Deltiology:1 an Early Twentieth-Century Postcard Tour of American Pipe Organs

November 24, 2020

Stephen L. Pinel holds two degrees from Westminster Choir College, Princeton, New Jersey, and did graduate study in historical musicology at New York University. A church musician for forty-five years, he retired from full-time work in the fall of 2017, but immediately accepted another appointment as organist and choirmaster at All Saints Church, Bay Head, New Jersey. He held a Langley Fellowship at New York University, is a member of Pi Kappa Lambda Music Honor Society, an honorary member of the Organ Historical Society, and a past chair of the St. Wilfrid Club of New York City. He is the author of several books and regularly contributes articles on organ history both here and abroad.

In 1984, William T. Van Pelt, then the executive director of the Organ Historical Society, wrote in The Tracker: Concomitant to the popularity of photography at the end of the nineteenth century was the blossoming of picture postcards that fortuitously embraced organs and church interiors among a wide range of subjects. Cards provide the examples we need to study architectonics and the visual evolution of organs, as well as traits of contemporary builders and their instruments. In some cases, a card represents the only remaining record of an organ’s existence.2

An accomplished photographer, Van Pelt had an uncanny awareness of the pipe organ as an entity of visual art. Like fine furniture, painting, sculpture, or any other form of high art, organ cases designed by organbuilders are distinctive and have identifiable characteristics. Cognizant of their usefulness for study, Van Pelt challenged the members of the OHS to search local antique and book stores for postcards showing vintage pipe organs. By the time his article was prepared for publication, ten society members had submitted more than a hundred cards. Sixteen were chosen to illustrate the article.3 In the thirty-five years since his article appeared, hundreds of organ postcards have surfaced, showing a wide variety of instruments by dozens of American organbuilders.

For context, some fundamentals of postcards may be informative. Cards are usually printed on thick paper or thin cardboard and measure approximately 3½ by 5½ inches. An image appears on the front, while the back is bifurcated—a message is written on the left with the address on the right. When mailed, postcards usually have a lesser rate than first-class postage, so they are slightly less expensive to send. Cards are often used to convey short messages, share memories of distinctive locations, or advertise events. Postcards differ from postal cards—the latter refers to those “special” cards issued by the postal service with the “stamp” already in place. Only the post office can issue postal cards. During the first four decades of the twentieth century, postcards cost a penny to mail, and were often called “penny postcards.”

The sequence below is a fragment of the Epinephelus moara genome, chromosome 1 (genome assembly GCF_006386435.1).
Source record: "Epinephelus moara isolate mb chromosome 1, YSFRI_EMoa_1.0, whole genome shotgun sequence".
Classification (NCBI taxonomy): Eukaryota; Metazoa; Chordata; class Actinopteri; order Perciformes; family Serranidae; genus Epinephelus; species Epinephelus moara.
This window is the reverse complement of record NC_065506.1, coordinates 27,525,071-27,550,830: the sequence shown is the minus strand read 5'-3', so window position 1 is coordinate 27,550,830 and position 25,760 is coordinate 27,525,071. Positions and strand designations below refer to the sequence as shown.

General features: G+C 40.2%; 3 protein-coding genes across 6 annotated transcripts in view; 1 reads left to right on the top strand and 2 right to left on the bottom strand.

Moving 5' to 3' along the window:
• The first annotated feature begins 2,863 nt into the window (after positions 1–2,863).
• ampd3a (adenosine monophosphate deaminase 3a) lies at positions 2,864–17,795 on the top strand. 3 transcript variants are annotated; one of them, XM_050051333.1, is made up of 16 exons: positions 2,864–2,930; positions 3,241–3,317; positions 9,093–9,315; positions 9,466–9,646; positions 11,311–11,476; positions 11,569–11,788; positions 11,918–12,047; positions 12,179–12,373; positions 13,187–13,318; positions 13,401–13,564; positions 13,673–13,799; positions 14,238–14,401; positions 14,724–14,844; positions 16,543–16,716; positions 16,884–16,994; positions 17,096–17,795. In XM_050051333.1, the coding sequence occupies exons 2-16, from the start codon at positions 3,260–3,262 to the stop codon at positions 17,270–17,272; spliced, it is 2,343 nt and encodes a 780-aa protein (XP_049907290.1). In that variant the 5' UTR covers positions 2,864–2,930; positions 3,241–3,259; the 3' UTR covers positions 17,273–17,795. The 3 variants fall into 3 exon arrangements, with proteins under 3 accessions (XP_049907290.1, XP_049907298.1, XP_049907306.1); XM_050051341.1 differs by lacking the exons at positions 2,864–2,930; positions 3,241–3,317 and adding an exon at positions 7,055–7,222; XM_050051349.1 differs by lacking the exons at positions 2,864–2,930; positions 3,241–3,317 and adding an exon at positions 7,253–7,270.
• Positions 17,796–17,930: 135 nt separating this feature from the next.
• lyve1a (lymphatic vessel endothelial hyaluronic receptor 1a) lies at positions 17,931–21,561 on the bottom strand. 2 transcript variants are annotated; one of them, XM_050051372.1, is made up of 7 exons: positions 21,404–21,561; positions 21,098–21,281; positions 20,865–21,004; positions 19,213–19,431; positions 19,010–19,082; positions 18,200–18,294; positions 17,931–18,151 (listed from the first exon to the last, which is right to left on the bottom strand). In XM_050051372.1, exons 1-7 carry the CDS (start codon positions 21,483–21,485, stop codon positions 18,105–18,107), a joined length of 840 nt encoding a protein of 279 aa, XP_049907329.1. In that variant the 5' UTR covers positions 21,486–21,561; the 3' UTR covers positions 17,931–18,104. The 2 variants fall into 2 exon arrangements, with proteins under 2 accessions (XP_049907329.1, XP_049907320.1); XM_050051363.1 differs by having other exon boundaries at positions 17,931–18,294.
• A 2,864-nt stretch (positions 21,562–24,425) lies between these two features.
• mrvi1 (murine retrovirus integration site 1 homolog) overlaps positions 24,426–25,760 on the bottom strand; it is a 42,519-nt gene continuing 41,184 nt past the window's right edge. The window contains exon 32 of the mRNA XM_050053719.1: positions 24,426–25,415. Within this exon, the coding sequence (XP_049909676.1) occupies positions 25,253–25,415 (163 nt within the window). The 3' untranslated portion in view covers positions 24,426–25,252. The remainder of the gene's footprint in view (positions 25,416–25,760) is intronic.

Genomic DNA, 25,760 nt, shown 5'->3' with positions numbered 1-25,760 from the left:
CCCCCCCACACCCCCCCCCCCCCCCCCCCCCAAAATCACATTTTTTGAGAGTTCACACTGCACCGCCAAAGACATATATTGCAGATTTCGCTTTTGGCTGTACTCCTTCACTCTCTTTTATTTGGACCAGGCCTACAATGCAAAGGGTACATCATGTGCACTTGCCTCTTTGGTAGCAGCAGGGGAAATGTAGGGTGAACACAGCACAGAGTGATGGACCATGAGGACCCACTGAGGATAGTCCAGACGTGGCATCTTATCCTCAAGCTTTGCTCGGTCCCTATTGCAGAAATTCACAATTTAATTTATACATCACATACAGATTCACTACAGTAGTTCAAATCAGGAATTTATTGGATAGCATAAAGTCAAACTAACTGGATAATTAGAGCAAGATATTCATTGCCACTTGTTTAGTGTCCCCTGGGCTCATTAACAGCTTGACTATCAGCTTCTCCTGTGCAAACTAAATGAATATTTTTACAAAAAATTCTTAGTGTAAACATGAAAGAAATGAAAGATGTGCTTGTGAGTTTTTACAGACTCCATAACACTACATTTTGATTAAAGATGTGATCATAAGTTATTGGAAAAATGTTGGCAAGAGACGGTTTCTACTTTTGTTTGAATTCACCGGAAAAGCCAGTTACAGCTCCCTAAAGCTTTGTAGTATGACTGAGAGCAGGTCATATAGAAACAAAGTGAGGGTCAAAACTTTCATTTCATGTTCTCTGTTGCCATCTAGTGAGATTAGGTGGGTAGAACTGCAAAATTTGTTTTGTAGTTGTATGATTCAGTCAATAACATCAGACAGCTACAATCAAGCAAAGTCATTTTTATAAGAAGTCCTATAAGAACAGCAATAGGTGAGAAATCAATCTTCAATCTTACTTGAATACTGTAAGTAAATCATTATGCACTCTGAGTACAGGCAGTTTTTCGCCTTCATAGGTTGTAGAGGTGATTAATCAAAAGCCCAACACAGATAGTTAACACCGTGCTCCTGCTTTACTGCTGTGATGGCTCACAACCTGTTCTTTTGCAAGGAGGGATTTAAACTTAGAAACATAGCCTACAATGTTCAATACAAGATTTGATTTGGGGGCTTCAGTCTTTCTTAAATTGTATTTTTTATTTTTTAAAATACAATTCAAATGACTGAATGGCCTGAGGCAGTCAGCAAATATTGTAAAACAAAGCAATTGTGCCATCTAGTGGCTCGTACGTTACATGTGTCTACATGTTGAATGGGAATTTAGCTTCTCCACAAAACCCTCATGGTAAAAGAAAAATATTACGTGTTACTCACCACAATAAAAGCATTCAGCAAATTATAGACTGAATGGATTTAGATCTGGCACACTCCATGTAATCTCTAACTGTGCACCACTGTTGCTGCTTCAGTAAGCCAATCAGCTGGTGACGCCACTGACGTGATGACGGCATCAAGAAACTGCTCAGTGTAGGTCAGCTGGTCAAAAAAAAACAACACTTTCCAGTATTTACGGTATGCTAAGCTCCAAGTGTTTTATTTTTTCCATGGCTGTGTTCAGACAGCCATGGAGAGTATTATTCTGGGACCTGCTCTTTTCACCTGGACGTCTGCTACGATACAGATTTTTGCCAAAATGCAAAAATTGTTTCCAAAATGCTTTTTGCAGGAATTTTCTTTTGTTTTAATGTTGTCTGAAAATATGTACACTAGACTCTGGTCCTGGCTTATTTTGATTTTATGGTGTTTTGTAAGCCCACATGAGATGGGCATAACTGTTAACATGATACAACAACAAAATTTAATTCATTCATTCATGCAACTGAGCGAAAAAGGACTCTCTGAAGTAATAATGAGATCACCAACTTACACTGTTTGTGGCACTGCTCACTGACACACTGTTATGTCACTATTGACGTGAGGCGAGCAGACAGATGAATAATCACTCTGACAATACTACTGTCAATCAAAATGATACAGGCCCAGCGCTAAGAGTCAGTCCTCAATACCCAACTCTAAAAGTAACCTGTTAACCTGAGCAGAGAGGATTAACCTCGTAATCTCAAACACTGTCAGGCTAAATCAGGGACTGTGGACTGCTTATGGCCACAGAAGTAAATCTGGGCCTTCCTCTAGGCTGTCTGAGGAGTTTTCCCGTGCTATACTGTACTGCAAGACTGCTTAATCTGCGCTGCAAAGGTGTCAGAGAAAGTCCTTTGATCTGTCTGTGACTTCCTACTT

While a few postcards were issued during the nineteenth century, it was not until the United States Congress passed the Private Mailing Card Act of May 19, 1898, that private individuals, companies, vacation destinations, and ecclesiastical organizations were permitted to print and distribute postcards. Previously, the United States Post Office held the monopoly. The heyday of the postcard was between 1900 and 1945, and one has only to type “postcard” into to locate tens of thousands of cards, covering every imaginable topic the world over. Postcards are inexpensive, highly collectable, and an entire subculture has evolved around them at “swap meets” and shows of ephemera. The research value of old cards is that the subject matter may have changed or disappeared,4 and the images they display are often not found elsewhere. Stated directly, postcards are primary source documents.

There were several types of postcards. The earliest, published during the period 1900 to 1910, had a small black and white image on the front, surrounded by a white border. The address was written on the back, and if a message was included, it had to be written on the front of the card beside the image. In March 1907, the “divided back” was unveiled. This allowed for the message and the address to be written on the back, but freed the entire front of the card for the image. By 1910, postcards began to be published in color and were immediately mass-produced in huge quantities. About 1930, “linen” post cards first appeared. Those were printed on card stock with high-rag content, but the pressing of a machine gave the impression that the image was printed on linen. The most desirable cards dating from the first decades of the twentieth century were actual photographs, published on photographic paper. Those cards frequently carry high-quality images in keen focus and are eagerly sought by collectors. The final type, called the “chrome” postcard, came into circulation about 1950. They are published from a color photograph and have a shiny, glossy finish. Chrome cards are the type most often found today in souvenir shops.5

There are many ways to identify and date postcards. Some images are fully identified on the card itself. Other clues may be deduced from the postmark, since a card was often mailed from its place of origin and a date usually accompanies the postmark. Obviously, the card must pre-date the postmark. Moreover, the image may offer clues to identify the card. Many of the pipe organs pictured on postcards during the first decades of the twentieth century were new when the cards were issued. Organs were expensive, and some organ cards were produced immediately after a new instrument was installed. A few cards actually declare: “Our new pipe organ!” Finally, the style of the stamp may help to narrow the date if the postmark is either faint or incomplete. The post office redesigned stamps every few years. The older cards usually have a one-cent “Franklin,” while by the second decade of the twentieth century it was a one-cent “Washington.”